Celebrate Science at Home with #AtHomeSciFest!
Life sure is a little strange these days, and we are all feeling a bit upside-down. Even though the Atlanta Science Festival is canceled this year, we know you are still thirsty for science. That’s why we are inviting you to share the science YOU are learning at home!
Starting Monday, March 23, post a video, image, or story of how you are learning/doing science at home using #AtHomeSciFest and tagging @ATLSciFest on Facebook, Instagram, and Twitter. We’ll be sharing your content and selecting two random winners every week through April 3 to receive two Atlanta Science Festival t-shirts, an ALEX sticker, and social media bragging rights.
You can upload a video of your latest experiment or citizen science project, post pics of nature observations or your latest science haiku, broadcast a Facebook Live event, and more! Just be sure to tag us @ATLSciFest and use our hashtag, #AtHomeSciFest, so we can share! Plus, we’ve asked our partners to share some of the content that you might have seen at the Atlanta Science Festival Exploration Expo. So look out for content from Kai XR, Piedmont Park Conservancy, CitizenScienceHD, and more. You can get started by checking out the resources below and watching these simple home science experiments for kids with Emory’s Dr. Doug Mulford!
Follow #AtHomeSciFest and Atlanta Science Festival on Facebook, Instagram, and Twitter to discover great ideas for science learning at home. Keep reading to get inspired!
Share a SciKu – the Science Haiku
A science haiku is an easy idea for your first #AtHomeSciFest contribution! With our friends at Guerilla Haiku Movement, we’ve made the sciku an Atlanta Science Festival tradition. A haiku is a three-line poem – the first line should have 5 syllables, the next line 7 syllables, and the final line 5 syllables. The ancient Japanese form of expression doesn’t have to rhyme, but it should tell a story about what inspires and moves you. Chalk a sciku (science haiku) on your driveway, sidewalk, or other public space, and post a picture to your social media channels. Write about your favorite science topic, a question you’ve always been curious about, or what wows you about the natural world. Consider a public health message to your neighborhood, or translate CDC guidance into verse, or offer a message of hope and comfort to people affected by coronavirus, or a word of support to healthcare workers. Then post and tag it with @AtlSciFest, #AtHomeSciFest, and #SciKu.
Here are some examples to inspire you from our 2019 Exploration Expo!
Resources and Ideas for Science at Home
Citizen Science Activities for all Ages
- Watch SciStarter’s Intro to Citizen Science video and get started on projects to help gather light pollution data, track the flu, report litter in your neighborhood, document change in weather and climate, and help Alzheimer’s researchers analyze blood flow in brain images.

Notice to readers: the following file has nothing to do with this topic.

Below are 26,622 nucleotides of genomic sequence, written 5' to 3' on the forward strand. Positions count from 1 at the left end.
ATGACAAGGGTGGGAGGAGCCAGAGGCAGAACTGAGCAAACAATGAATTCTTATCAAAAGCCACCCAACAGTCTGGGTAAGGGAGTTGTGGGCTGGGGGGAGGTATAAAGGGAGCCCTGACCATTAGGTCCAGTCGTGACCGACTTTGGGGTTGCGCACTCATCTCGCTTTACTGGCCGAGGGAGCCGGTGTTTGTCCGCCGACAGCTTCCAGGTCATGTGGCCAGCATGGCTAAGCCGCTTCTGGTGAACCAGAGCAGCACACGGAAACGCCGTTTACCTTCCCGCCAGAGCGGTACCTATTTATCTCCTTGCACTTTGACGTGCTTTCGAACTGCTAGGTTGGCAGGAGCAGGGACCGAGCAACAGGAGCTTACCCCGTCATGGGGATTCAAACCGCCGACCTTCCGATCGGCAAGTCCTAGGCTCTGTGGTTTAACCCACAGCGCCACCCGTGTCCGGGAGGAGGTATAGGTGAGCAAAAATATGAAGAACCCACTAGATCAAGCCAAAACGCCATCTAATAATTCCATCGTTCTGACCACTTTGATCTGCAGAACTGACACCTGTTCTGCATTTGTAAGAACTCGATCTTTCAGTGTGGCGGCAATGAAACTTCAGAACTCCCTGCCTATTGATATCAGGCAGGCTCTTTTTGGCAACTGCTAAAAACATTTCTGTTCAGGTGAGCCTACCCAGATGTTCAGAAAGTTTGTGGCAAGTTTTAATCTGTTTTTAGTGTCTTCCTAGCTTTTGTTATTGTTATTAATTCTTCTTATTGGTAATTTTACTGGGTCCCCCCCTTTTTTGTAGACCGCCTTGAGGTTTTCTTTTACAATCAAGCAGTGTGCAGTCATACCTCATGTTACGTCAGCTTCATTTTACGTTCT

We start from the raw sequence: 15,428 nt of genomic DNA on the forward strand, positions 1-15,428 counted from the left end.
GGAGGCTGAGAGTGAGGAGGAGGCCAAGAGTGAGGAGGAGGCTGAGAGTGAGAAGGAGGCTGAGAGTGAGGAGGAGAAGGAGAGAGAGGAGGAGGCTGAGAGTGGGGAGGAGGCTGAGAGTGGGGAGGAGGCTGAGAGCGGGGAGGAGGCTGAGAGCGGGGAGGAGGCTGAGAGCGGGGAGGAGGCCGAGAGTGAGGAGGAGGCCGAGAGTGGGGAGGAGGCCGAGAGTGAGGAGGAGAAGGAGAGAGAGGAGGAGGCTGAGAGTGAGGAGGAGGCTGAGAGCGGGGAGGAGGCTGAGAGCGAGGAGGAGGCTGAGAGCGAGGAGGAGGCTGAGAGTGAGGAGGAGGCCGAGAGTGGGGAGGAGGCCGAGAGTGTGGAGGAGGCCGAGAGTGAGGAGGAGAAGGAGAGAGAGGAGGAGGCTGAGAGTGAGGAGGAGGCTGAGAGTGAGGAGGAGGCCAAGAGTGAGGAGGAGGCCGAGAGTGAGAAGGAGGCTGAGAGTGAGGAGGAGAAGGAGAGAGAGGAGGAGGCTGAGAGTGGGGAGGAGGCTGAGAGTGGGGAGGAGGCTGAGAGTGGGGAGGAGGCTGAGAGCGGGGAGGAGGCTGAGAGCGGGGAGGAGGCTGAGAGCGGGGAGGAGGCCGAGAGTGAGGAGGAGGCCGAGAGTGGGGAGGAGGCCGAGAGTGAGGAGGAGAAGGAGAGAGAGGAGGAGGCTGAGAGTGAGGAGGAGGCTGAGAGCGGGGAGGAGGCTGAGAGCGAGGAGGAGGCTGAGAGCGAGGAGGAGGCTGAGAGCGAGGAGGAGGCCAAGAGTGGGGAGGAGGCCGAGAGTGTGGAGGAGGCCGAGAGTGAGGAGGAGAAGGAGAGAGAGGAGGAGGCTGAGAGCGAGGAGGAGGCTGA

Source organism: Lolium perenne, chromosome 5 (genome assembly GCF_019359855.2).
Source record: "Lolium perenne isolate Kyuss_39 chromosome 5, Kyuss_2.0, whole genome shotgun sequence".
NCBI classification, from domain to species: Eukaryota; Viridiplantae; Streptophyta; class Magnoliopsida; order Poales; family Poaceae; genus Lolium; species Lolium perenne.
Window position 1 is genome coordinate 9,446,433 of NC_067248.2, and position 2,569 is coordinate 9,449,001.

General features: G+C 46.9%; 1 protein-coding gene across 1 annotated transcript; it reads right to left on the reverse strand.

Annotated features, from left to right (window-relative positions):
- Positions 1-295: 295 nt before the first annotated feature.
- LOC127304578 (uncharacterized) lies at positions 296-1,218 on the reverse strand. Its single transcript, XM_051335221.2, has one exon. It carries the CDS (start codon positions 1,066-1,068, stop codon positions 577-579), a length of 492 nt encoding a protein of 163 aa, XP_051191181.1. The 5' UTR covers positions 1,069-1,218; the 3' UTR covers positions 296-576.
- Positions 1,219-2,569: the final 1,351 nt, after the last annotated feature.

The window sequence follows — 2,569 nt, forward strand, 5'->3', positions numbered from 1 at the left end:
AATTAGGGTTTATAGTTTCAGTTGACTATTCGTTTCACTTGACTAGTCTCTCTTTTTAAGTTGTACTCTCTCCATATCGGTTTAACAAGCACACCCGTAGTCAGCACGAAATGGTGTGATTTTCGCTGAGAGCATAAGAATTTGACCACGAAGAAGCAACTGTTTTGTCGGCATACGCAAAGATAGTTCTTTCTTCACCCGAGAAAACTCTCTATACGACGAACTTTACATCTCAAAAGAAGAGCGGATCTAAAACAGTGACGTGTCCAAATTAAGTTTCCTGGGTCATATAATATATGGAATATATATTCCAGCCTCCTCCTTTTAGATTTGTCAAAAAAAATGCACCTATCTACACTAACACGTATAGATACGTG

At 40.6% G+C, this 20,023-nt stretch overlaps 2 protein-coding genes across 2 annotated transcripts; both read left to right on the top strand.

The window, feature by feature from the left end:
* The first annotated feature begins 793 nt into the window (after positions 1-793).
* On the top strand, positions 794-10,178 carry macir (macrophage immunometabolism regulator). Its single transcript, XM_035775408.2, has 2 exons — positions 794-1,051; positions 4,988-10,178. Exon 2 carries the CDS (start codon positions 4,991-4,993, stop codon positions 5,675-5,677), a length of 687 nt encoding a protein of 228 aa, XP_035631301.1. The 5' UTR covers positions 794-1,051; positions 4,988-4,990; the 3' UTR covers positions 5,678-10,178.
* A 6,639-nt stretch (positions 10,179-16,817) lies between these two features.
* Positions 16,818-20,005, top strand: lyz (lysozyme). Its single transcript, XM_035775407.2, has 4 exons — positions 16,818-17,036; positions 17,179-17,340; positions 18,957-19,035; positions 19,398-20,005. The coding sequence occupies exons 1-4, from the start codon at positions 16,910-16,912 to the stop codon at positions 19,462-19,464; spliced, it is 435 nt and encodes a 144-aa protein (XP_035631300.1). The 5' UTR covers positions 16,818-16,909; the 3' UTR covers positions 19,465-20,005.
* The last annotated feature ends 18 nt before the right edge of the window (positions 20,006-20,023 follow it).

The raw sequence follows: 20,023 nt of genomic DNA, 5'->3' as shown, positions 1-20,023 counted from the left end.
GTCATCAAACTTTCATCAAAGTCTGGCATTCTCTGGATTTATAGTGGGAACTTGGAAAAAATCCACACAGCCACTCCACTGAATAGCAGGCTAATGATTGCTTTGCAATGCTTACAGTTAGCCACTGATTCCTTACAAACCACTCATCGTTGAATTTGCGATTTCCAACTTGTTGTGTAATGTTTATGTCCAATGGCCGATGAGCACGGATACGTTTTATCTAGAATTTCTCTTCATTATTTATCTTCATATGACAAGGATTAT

- Identify plants, animals, fungi around you with the iNaturalist app. Your observations contribute to real research on biodiversity. Or use Seek, the kid-friendly version which does not collect user information.
- Join the Earth Challenge 2020 for projects to monitor and mitigate threats to environmental and human health in your community.
- Participate in Atlanta City Nature Challenge April 24-27, 2020 and help us beat other cities to document the most species of plants, animals, fungi and microorganisms found in nature using the iNaturalist app
- Join the Pollen Nation with CitizenScienceHD to help make a pollen map of Georgia.
- Take a virtual field trip to science museums around the world.
- Solve puzzles for science with FoldIt (including a new coronavirus puzzle)
- Go birding while social distancing.
Science Activities for Kids
(Thank you to our friends at Georgia Statewide Afterschool Network for sharing some suggestions!)
- Check out Exploratorium’s Learning Toolbox.
- National Geographic Kids has a lot of free resources.
- Scholastic Learn at Home is providing 20 days’ worth of learning assets free during coronavirus restrictions.
- Get outside! Kids can learn everywhere. Check out these resources from Outdoor Classroom Day.
- Genes in Space contest (grades 7-12)
- Activities from National Inventors Hal of Fame
- Listen to great kids science podcasts Wow in the World and Brains On!
- NASA Kids’ Club and STEM resources (printable STEM workbooks for several grade levels.)
Resources for Parents/Teachers
- HHMI BioInteractive – Real science, real stories, and real data to engage students in exploring the living world.
- BioEd Online – Science Education Resources from Baylor College of Medicine
- Coronavirus lesson plans (elementary, middle and high) from National Science Teaching Association
- American Association of Chemistry Teachers is offering activities, animations, projects, simulations, and videos for elementary to high school students through March 31.
- University of Colorado’s PhET Interactive Science and Math Simulations
- The American Chemical Society provides a complete chemistry curriculum for multiple age groups.
- National Science Foundation classroom resources
- Great collection of STEM/STEAM learning resources from the Cobb County STEM team
Science ATL is always working on creative ways to engage metro Atlanta in science throughout the year. We know these are unsettling times, but we invite you to participate in #AtHomeSciFest to build science community while social distancing. For the most current information about COVID-19 and its prevention, please refer to the Centers for Disease Control and Prevention and Georgia Department of Public Health.